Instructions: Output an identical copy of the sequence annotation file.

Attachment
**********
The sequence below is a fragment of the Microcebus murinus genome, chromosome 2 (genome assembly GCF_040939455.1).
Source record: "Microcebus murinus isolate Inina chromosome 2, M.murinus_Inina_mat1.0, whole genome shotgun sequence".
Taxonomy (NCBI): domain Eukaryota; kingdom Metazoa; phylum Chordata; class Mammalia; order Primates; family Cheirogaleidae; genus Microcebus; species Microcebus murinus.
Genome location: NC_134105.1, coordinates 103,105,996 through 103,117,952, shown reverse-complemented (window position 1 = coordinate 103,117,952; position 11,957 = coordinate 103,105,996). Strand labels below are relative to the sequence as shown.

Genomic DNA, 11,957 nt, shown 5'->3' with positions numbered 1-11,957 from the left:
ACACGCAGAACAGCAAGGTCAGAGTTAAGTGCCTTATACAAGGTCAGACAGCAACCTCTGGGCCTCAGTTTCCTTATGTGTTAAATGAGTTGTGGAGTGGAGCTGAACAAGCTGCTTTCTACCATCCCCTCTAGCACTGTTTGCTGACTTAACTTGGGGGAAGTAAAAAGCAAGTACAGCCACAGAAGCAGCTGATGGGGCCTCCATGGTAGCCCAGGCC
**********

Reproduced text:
The sequence below is a fragment of the Microcebus murinus genome, chromosome 2 (genome assembly GCF_040939455.1).
Source record: "Microcebus murinus isolate Inina chromosome 2, M.murinus_Inina_mat1.0, whole genome shotgun sequence".
Taxonomy (NCBI): domain Eukaryota; kingdom Metazoa; phylum Chordata; class Mammalia; order Primates; family Cheirogaleidae; genus Microcebus; species Microcebus murinus.
Genome location: NC_134105.1, coordinates 103,105,996 through 103,117,952, shown reverse-complemented (window position 1 = coordinate 103,117,952; position 11,957 = coordinate 103,105,996). Strand labels below are relative to the sequence as shown.

Genomic DNA, 11,957 nt, shown 5'->3' with positions numbered 1-11,957 from the left:
ACACGCAGAACAGCAAGGTCAGAGTTAAGTGCCTTATACAAGGTCAGACAGCAACCTCTGGGCCTCAGTTTCCTTATGTGTTAAATGAGTTGTGGAGTGGAGCTGAACAAGCTGCTTTCTACCATCCCCTCTAGCACTGTTTGCTGACTTAACTTGGGGGAAGTAAAAAGCAAGTACAGCCACAGAAGCAGCTGATGGGGCCTCCATGGTAGCCCAGGCC